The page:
I'll start this out by saying that this isn't some edgy "the legion did nothing wrong" post. Instead, I'd like to speculate that leaving Caesar alive would actually be more harmful for the legion than killing him.
If you speak with Boone or Mr. House after killing Caesar, they'll mention that doing so doesn't really change the threat that the legion poses at the Second Battle of Hoover Dam. Caesar may be the strategic mind behind the legion, but the person in charge of the force attacking Hoover Dam will be Lanius. So let's say you kill Lanius at the end of the game instead of talking him down; Caesar would just retreat across the Colorado River and start licking his wounds and get ready to try again, right? Not necessarily.
For as much as he waxes philosophical on how his soldiers fight for a set of higher ideals, Caesar's legion is a pretty blatant cult of personality. His legionaries swear "Ave, true to Caesar", not "Ave, true to the legion". This is because Caesar's legion differs from the Roman legions in a crucial way: they don't actually have a Rome to fight for. Caesar holds his legion together through loyalty to him, rather than loyalty to a shared identity. As such, his image as the divinely ordained son of Mars is critical to the cohesion of the legion as a whole. It's part of the reason why Joshua Graham was scapegoated like he was. It's not just because Caesar was being petty (he kinda was), but because Caesar himself must not appear to fail. Because if the unerring demi-god of the legion was just as fallible as the rest of us, doubt would begin to creep into the minds of the legionaries. So if you kill Lanius at the end of the game, Caesar has nobody to shove the blame onto. No matter how hard he may try to stop it, the legend of Caesar will be eclipsed by the specter of his failures at Hoover Dam.
But Caesar's image isn't just important in keeping the legion itself together, it's also integral to keeping the territories he's conquered in line. Caesar's territories in the east are kept docile through fear. Caesar himself described his legion as more of a nomadic army, meaning that the garrisons left behind to govern conquered territories would be relatively small. But there's a recurring line of dialogue often said by random NPCs as you progress through the story that mentions how the legion's elite forces are being brought in from back east. One of the most crippling aspects of Caesar's defeat at the First Battle of Hoover Dam was the loss of a significant portion of his elite veteran troops. So why would these valuable elite soldiers be dawdling about in Arizona during the lead-up to the Second Battle of Hoover Dam? I don't have any concrete evidence to support it, so it's only just a theory, but I believe that the legion's territories in the east aren't as stable and secure as they make them out to be. The First Battle of Hoover Dam showed the world that the Legion wasn't invincible, and their legend as an unstoppable military force began to wane. Conquered territories began to push back and rebel, forcing Caesar to send in his elites to quell the embers of insurrection. History has shown on numerous occasions that subjugated people don't obediently stay down forever, and especially not when their subjugators show signs of cracking. Losing at Hoover Dam a second time would definitively prove the legion's vulnerability to the people they conquered, and could result in the legion crumbling like a house of cards.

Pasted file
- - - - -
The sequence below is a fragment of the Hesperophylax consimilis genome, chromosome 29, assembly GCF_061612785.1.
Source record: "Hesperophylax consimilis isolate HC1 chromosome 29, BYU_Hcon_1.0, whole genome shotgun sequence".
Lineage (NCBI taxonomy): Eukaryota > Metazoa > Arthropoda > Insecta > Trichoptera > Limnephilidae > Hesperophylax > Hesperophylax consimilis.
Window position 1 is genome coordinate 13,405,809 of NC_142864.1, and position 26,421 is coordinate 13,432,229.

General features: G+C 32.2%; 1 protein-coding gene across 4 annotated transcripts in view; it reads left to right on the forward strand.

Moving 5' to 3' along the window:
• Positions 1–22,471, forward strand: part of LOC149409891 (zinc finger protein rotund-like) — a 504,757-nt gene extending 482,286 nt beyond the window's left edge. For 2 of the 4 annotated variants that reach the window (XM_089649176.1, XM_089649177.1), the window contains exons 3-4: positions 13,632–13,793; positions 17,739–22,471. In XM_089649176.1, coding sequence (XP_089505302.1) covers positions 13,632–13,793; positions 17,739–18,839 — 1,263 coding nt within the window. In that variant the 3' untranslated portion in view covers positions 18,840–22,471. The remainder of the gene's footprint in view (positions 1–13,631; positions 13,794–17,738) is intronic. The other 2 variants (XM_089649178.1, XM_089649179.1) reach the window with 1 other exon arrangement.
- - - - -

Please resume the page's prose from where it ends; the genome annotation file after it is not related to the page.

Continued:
Now that I have hopefully established why the image of Caesar and the Legion are important, why do I believe Caesar should be left alive? To put it simply, killing him would make him a martyr. If he dies before the legion can be repelled at Hoover Dam, their loss won't be seen as his failing. The legion wouldn't remember him for who he was, but what he stood for. As Mr. House put it, he'd be deified. But we all know he isn't some sort sort of demi-god, just a charismatic egomaniac with a brain tumor. And why kill him when that tumor will do it for you? Why make a legend of him, when his failing mental faculties will slowly erode the legend that he built for himself? If you let him live, Caesar will eventually cease to be Caesar in the eyes of the legion. Killing him grants him a warrior's death in combat against you. But letting him live condemns him to a slow death, withering away as he helplessly watches the empire he built crumble around him. In a sense, Caesar IS the legion. And if all the legionaries remember of him as a feeble old man atrophying on his throne, then the legion itself will cease to be.
TL;DR: Letting him live is a cruel mercy, and will allow his decaying condition to ultimately undermine the legacy he tried to build for himself.
I'd love to hear any thoughts you guys have on this, since I could be totally wrong too.
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